Teach your athlete a progression of:
Pacing and Stroke Counts
Maximum Heart Rate
Heart Rate Recording relative to Speed
Stroke Counts, Stroke Rates relative to Speed
Speed relative to Heart Rate
Combination of all of the above
Do not go to the next step until the athlete fully grasps the last step.
Understand that senior athletes with an adequate and continuing aerobic (top up consistency) base, will respond much quicker to a training or competition stimulus than an Age Group swimmer or one who does not have this training base.
Efficiency at slow speed is a pre-requisite for efficiency at high speed. Stroke and technique enhancement can be done at aerobic speeds at a young age.
Train in your second stroke for a race distance above your perceived best distance.
In the vast majority of athletes, high performance endurance tests are far more advantageous done at a constant speed and/or heart rate. Some outstanding talents may be able to get by with descend sets as high performance endurance sets, but for specific endurance these are rare exceptions.
For two beat or cross over kickers in distance freestylers, the combination of left hand entry – right foot kick (down) and right hand entry – left foot kick (down) with the same emphasis of a dolphin kick (deep hip kick) must be supported by aerobic training sets and high performance endurance kick sets.
With the demands, obligations and expectations of frequent and continuous competitions at Senior and Open level, combined with the greater retention of senior athletes with extended life span in the sport, I strongly recommend a secondary aerobic base/skill enhancement phase of training for one year at first year of Open competition -–i.e. 16-17 years. The goal that I have pursued in previous years is 2,000kms in 44 weeks of training in the similar but slightly shorter total number of training hours (800). Training should continue over 46-48 weeks of every year but, in particular, these two aerobic base years and aerobic training must be utilised during the rest of the training life at approximately 70% of the total training volume … just as some speed and quality training should be included in these aerobic overload phases (years).
It is my experience that unless ALL of this progression of development has occurred, then the benefits of the high performance endurance sets will:
Have short-term benefits and plateau.
Not allow the athlete to adjust to this specific stress.
Have minimal beneficial effect.
These high performance sets, in my opinion, and with the exception of some male sprinters and women's breaststroke events, should contain very little descend work in them, vary in distance of repeats, and vary the stimulus – i.e. heart rate demand, speed demand, length of set (but not too much), and the amount of recovery … especially when initiating the young athlete to these sets as with all quality training type work.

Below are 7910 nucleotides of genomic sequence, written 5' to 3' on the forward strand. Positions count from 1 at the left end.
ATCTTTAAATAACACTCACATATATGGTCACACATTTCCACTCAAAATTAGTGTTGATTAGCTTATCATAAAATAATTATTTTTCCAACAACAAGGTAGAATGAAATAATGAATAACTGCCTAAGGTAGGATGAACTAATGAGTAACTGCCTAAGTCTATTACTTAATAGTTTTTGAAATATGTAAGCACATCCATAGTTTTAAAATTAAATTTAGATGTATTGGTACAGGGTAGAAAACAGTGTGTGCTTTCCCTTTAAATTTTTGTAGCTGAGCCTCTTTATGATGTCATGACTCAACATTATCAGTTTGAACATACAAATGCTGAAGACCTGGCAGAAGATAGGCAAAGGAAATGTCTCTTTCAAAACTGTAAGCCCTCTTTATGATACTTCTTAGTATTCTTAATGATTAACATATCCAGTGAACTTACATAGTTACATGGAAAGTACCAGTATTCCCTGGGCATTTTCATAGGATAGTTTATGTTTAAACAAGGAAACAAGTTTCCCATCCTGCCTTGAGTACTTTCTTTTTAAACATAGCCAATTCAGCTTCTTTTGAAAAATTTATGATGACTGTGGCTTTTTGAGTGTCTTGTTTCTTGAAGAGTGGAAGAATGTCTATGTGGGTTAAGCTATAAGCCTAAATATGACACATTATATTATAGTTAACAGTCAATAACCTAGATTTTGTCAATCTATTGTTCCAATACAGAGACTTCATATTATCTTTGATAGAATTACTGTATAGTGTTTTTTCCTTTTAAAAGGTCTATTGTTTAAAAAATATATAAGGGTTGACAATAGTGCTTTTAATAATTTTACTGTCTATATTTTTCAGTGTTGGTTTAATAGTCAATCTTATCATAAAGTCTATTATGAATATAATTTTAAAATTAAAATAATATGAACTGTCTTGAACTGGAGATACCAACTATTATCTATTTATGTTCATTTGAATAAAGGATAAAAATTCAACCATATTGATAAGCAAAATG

Commence this type of training one year out from an anticipated or expected result from this type of work. Allow for delayed on-set affect and athlete adaptation.
However, having done at least all of these training and development progression, these sets can produce outstanding results. Kicking, resistance (as against leg floated), pull, and drills can be included in the makeup of high performance endurance training sets.
HIGH PERFORMANCE ENDURANCE FOR AGE GROUPERS
Establish "Individual Checking Speed", utilising sprint test workout (10x50, 5x100, 2x200, 1x400).
18x100 on 1.45
6x100 on 2.00
Heart rate at 20BBM-15BBM
(BBM = beats below maximum)
Record Times, Stroke Counts, Breathing Patterns
Average of Total Set
Average of first 18x100
Average of last 6x100
(Do not include fastest and slowest time)
Compare heart rate to speed
Set No. 2
18 x 100 on 2.00
Hold the fastest average of above Set No.1 and record Heart Rates and Stroke Counts from Set No.1
Compare speed to heart rates
Set No. 3
24/30 x 100 on 1.45
Hold above times and heart rates from Set No.2 and compare speed and heart rate to shorter rest interval.
On consecutive cycles, speed and heart rate from this set can be compared to performances with longer rest in Set No.1, or with extended swim in Set No.4.
Either a T2000 or T3000 Test. Repeat progression of sets No.1 to No.4 on a fortnightly basis looking for improved performance. Set No.4 may be then done on three week to a monthly basis after several progressions early season.
This progression can be used utilising 50, 100, 150 and 200's or combinations of these repeat distances. However, 50's should be done at the back end of the set after fatigue has occurred. Progress 200 down through the week and season.
Workouts containing these sets should utilise a common set warm up and for Sets 1, 2 & 3 and should be followed by a sub maximal moderate but controlled and descending over distance swim of approximately 1,500-2,000m. Leading into these sets I would recommend utilising a drill progression which would include linking drills. All repeats must be even split swims.